IPA Inter-Regional Encyclopedic Dictionary of Psychoanalysis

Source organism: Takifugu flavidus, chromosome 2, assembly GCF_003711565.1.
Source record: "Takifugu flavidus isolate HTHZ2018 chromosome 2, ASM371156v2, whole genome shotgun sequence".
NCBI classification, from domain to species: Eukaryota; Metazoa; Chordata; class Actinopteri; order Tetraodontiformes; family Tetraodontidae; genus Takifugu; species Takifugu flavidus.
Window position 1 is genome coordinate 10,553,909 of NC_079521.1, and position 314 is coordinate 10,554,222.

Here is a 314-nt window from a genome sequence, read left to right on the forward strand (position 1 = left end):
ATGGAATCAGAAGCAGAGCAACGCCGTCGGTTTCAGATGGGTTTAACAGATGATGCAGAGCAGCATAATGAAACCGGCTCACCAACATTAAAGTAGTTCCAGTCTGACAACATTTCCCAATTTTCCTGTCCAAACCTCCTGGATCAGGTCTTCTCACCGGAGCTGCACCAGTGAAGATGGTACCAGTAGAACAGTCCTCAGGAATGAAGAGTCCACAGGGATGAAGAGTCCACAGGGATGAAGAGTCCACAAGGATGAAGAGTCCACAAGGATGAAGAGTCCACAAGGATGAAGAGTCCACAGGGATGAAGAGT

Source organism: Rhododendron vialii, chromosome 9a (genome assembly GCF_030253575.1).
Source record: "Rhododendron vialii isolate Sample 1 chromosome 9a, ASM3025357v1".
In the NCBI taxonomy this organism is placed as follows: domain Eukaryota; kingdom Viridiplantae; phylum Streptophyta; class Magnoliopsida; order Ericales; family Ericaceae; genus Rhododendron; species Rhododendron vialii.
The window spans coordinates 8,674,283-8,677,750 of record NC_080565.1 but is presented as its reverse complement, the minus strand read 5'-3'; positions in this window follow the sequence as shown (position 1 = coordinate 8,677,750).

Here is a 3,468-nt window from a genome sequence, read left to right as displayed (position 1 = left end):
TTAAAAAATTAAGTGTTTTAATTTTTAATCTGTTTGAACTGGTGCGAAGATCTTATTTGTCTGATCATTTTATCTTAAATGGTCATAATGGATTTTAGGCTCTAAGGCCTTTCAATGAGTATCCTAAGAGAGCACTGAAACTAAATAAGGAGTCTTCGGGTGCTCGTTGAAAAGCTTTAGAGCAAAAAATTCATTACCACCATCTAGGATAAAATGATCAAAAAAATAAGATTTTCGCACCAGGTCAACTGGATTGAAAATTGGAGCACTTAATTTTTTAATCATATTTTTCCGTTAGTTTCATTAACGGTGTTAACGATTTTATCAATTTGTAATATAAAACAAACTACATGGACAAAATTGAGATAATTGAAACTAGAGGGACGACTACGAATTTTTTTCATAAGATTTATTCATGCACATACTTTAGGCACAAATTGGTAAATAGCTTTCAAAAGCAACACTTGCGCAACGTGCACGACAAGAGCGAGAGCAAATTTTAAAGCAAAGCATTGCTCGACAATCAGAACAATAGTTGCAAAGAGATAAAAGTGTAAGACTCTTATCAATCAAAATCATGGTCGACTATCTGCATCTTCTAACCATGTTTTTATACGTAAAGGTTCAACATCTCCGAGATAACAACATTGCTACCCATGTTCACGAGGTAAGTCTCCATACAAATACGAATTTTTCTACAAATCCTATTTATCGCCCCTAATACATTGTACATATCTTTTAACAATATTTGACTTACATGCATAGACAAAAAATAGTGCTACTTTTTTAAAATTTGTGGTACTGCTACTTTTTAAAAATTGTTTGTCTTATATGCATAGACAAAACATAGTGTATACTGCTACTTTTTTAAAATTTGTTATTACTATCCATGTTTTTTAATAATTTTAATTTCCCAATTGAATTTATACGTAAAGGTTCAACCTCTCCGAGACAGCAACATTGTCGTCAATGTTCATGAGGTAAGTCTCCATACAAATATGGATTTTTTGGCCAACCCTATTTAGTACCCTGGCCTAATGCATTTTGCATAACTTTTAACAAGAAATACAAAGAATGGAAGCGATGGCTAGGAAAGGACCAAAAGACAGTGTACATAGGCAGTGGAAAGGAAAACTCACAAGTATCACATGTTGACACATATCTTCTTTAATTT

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III. Ac. Attentional Sets and Forms of Transference According to Celenza, differences among technical stances can also be viewed by identifying which type of transference is being realized . Prioritizing a directed attentional set is well-suited to evoke and explore a repetitious transference identified by Freud (1916-17). This form of transference is constituted by the projection of figures of the primary objects of love, hate, and identification and the effort at historical reconstruction. Alternatively, transferences constituted by projective identificatory mechanisms in the moment, creating a pathology of the field (Baranger, Baranger and Mom, 1983), initially engage a diffuse attentional set. This allows unconscious emanations to become manifest. These may warrant interpretive clarification, and then, the so-called “second look” (Baranger, Baranger and Mom, 1983, p. 2) engages a more causal, directed attentional set as the analyst identifies a possible enactment through projective identificatory mechanisms (Baranger, Baranger and Mom, 1983; Cassorla 2001, 2005). These then can be identified and interpreted in line with other forms of defense analysis. As noted throughout this discussion, these two attentional sets tend to oscillate in everyday clinical process. Yet sometimes a particular attentional set will be prioritized, depending on the nature of clinical process, clinical goals of the analyst, and phases in treatment. The immersed analyst primarily engages a diffuse attentional set, in order to be receptive to unconscious emanations as they occur in the dynamic field. Then, an observational, directed and causal attentional process can be engaged, depending on the way in which the analyst organizes the unconscious phenomena that have arisen. Historical re-transcription is one such use, but another would be a redistribution of projected splits, while another involves the re-integration of dissociated self-states. Still another may involve the naming (and thereby symbolizing) heretofore unrepresented states. Much of these differentiations occur in retrospect, ‘Nachträglich’ (Cassorla 2005, 2012), as the oscillation occurs naturally within clinical process. A diffuse attentional set is primarily engaged in the effort to integrate dissociative phenomena, eloquently described by Stern (1997) as unformulated experience , the receptivity to which requires more diffuse attentional processes. Dissociated splits can be comprised of split-off affects, a sense of something as yet unstructured and non-symbolized, or as unrepresented self-states. Unformulated experience is not limited to the verbal register and it is experience that does not yet exist except as potential. It is what can become experience (Stern, 1997, 2015). These previously unformulated self-states then emerge in the transference/countertransference experience. A similar distinction between the two sets, though not a one-to-one correspondence, can be made between Laplanche’s (1999) filled-in transferences ( transfert en plein ) and the hollowed-out transference ( transfert en creux ). The former involves the repetition of childhood imagos and scenarios whereas the hollowed-out transference represents the emergence of the analysand’s originary relation to the enigmatic (m)other. The former (filled-in transferences) are interpreted through directed associative links with the analysand’s historical images and


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